Bahrain and Saudi Arabia are listed as Enemies of the Internet in a recent report published by Reporters Without Borders. UAE on the other hand is listed as a country worthy of being under surveillance due to the deteriorating conditions of freedom on the Internet in the country. Oman is not mentioned at all in this report, but does this mean that our Internet is truly free and open?
The Enemies of the Internet report provides a scary overview of how censorship on the Internet was a major issue over the past year. It talks about how Egypt decided to shut off the whole Internet in an attempt to control the riots, Iranâ€™s grand plan for its national â€˜Halalâ€™ Internet, Chinaâ€™s use of 50 cents bloggers to spread propaganda on the web, and the US attempt to censor the Internet on grounds of copyright infringement.
International summits now talk about the â€˜right to be connectedâ€™ as a fundamental right for survival in todayâ€™s world, especially as communication blackouts are now commonly used by oppressive regimes to cripple dissenting movements.
Learning about the extreme incidents taking place around the world, especially in countries as close as UAE and Bahrain, makes Oman seem as a relatively more lenient and open environment.
The keyword here is of course â€˜relativelyâ€™, because the Internet still remains very much censored here as well. Fortunately though, censorship on the Omani Internet is primarily done to block pornographic and similar websites with the aim of protecting society values and preventing minors from being exposed to such offensive content. The process by which websites are filtered is carried out by an automation software that blocks content categorically. Websites can also be blocked on the basis of individual decisions made by authorities. An example of this is the decision to block the blog of Ammar al Maamari, a Omani blogger living abroad who regularly leaks highly confidential information in violation of the law and criticises His Majesty the Sultan and the government in an offensive manner.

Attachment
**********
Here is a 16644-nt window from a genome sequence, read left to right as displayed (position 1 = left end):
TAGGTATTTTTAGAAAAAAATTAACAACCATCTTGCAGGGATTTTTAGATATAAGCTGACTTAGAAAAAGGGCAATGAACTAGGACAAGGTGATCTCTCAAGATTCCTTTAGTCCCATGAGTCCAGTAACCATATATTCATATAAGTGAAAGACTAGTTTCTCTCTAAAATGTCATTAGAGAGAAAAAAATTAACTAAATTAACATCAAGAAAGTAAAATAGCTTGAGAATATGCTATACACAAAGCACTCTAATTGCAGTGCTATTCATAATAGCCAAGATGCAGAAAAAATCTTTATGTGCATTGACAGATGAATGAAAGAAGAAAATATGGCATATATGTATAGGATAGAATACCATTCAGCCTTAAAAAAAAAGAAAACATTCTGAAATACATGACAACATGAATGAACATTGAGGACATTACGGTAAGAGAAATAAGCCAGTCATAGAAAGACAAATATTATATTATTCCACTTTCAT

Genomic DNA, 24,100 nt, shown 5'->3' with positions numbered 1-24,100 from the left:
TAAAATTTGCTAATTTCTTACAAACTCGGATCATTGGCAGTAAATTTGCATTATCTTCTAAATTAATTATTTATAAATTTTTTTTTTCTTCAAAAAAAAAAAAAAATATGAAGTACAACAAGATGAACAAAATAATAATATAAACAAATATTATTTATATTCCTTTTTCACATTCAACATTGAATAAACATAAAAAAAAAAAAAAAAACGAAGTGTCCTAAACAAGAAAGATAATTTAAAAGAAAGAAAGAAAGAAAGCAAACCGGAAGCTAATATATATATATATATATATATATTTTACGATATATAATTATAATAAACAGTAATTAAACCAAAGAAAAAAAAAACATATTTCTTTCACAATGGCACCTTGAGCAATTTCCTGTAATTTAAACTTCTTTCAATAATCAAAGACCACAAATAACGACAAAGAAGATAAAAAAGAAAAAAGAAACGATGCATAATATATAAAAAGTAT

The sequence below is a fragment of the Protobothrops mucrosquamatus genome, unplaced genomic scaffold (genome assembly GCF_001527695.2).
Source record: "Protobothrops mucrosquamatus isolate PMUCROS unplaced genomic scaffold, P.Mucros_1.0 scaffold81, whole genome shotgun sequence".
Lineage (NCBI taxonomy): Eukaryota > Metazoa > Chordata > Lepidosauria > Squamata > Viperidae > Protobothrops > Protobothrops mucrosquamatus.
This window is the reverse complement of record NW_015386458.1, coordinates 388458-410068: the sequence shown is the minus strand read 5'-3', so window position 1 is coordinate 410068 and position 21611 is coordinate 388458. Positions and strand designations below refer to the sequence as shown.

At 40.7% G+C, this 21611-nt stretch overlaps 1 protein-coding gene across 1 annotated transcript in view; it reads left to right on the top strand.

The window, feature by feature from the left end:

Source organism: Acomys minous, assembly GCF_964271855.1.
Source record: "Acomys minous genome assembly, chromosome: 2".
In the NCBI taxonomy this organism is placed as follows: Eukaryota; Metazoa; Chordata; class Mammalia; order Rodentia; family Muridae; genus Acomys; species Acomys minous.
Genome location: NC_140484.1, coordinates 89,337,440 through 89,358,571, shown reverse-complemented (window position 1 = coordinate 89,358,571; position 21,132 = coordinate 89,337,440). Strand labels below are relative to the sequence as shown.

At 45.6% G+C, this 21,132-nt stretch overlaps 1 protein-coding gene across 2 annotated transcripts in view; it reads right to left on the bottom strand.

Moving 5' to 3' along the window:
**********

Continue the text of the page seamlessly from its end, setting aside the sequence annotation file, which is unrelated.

Using the method of censorship to â€˜protectâ€™ society values might have worked in the early days of the Internet when there was a limited and manageable number of websites online, but there is no practical way of selectively censoring the Internet today when an unquantifiable amount of content is uploaded to the web by the minute.
With all the censorship made by Omantel and Nawras, any person in Oman can still easily do a quick Google image search to be entertained with unlimited amounts of pornographic content. As long as you can connect to the World Wide Web, there will always be a method to access blocked content. Subscribers to RSS feeds of Ammarâ€™s blog did not even realise that the website got blocked because the content of the blog is routed to them through their RSS readers which are not affected by the local censorship. Ammar also created a private mirror of his blog for anyone in Oman to access upon sending him an access request. It is clear that censorship has totally failed from stopping the Omani public from reading Ammarâ€™s blog.
Censorship of the Internet is not a major problem in Oman at the moment, but Oman should be careful not to take the approach taken by some of our neighbours, because it is really necessary for the public to have uncensored access to the Internet for their right to freedom of expression to have any value in todayâ€™s world.